|According to Statistics Canada revenue from government-run gambling outlets has quadrupled in the past decade. For the year 2002 the overall take toped $11-billion. More than half of that amount ultimately entered government coffers as profit.|
Lotteries, casinos and video lottery terminals (VLTs) operated by Canadian governments generated $11.3-billion in revenue in 2002, the agency reported, a 5.6-per-cent jump over the previous year. After prizes and other costs, the governments realized $6-billion in profit, a 253-per-cent increase over the take 10 years earlier.
Casinos accounted for slightly more than one-third of government gambling revenues (34 per cent), with lotteries coming second at 27 per cent, VLTs ringing in at 23 per cent and slot machines outside casinos accounting for 17 per cent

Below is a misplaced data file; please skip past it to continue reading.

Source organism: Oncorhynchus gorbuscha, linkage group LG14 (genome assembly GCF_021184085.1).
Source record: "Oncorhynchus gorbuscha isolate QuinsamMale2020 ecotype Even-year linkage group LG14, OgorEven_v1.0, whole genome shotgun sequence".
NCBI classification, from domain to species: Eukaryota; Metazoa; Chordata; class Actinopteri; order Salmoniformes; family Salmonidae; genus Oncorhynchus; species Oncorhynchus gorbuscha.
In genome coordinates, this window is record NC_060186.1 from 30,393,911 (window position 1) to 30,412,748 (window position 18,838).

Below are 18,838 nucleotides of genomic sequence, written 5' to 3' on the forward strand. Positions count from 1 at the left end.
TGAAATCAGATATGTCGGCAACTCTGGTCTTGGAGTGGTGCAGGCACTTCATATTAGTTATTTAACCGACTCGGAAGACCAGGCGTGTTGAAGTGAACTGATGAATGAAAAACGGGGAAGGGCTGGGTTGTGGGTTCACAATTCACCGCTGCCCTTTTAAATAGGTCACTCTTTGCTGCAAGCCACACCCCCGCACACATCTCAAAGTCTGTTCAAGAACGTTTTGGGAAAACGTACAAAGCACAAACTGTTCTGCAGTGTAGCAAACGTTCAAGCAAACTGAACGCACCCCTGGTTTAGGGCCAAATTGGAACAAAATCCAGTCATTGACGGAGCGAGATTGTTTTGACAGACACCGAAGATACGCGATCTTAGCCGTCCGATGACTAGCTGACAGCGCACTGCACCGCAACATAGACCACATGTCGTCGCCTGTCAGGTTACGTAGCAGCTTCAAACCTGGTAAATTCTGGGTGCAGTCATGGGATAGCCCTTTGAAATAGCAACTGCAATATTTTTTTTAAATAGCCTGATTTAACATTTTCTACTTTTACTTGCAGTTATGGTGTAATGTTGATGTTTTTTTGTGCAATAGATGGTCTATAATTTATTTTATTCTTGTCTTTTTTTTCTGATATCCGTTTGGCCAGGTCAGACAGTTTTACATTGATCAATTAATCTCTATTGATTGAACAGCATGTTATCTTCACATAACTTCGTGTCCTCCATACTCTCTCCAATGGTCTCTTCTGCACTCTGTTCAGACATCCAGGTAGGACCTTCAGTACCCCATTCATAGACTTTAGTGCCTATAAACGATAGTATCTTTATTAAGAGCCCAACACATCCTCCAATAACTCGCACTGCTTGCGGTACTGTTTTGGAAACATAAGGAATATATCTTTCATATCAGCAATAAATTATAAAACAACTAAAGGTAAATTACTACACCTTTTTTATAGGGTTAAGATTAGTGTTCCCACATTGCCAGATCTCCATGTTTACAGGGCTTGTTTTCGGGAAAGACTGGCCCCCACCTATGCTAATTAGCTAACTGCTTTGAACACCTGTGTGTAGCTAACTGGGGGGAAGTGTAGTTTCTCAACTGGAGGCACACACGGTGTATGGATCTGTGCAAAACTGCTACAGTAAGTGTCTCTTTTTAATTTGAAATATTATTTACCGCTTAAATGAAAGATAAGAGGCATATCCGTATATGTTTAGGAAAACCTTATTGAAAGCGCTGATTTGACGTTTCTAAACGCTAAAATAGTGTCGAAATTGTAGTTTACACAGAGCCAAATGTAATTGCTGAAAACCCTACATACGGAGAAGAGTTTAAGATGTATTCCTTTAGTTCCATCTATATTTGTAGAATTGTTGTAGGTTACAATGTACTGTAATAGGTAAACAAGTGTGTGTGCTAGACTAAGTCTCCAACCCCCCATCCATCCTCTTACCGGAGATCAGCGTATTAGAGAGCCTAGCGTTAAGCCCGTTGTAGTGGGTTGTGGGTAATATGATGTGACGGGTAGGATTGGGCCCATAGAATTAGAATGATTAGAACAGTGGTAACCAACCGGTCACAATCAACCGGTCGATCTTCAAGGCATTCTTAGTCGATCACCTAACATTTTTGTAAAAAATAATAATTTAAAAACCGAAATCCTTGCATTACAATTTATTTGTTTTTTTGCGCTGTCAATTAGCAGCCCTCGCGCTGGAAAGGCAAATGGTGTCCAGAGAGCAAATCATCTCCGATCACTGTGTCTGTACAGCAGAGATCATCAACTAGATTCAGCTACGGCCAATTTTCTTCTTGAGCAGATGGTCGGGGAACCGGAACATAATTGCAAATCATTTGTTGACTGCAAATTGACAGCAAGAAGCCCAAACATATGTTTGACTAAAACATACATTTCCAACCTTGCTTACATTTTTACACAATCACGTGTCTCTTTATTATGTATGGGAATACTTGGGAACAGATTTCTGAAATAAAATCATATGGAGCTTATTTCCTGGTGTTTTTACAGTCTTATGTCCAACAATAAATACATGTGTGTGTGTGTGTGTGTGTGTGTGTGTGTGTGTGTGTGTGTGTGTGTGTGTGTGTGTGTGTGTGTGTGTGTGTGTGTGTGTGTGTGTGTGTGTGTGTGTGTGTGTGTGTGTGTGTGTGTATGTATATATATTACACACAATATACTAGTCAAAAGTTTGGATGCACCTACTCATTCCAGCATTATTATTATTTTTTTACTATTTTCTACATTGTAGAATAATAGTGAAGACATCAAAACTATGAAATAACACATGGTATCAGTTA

Researchers found that while the likelihood of gambling increased as income increased, richer people also spent less — relatively speaking — than poorer people. Almost 60 per cent of households with incomes under $20,000 reported gambling the previous year, wagering on average $357 per year. At the other end of the spectrum, more than three-quarters of households earning more than $80,000 gambled, wagering an average of $642 each.
Ten years ago the average Canadian spent roughly $130. In 2002 Canadians spent on average $447. The number fluctuates dramatically in different parts of the country, swinging from a low of $105 per capita in the three territories to a high of $604 in Alberta.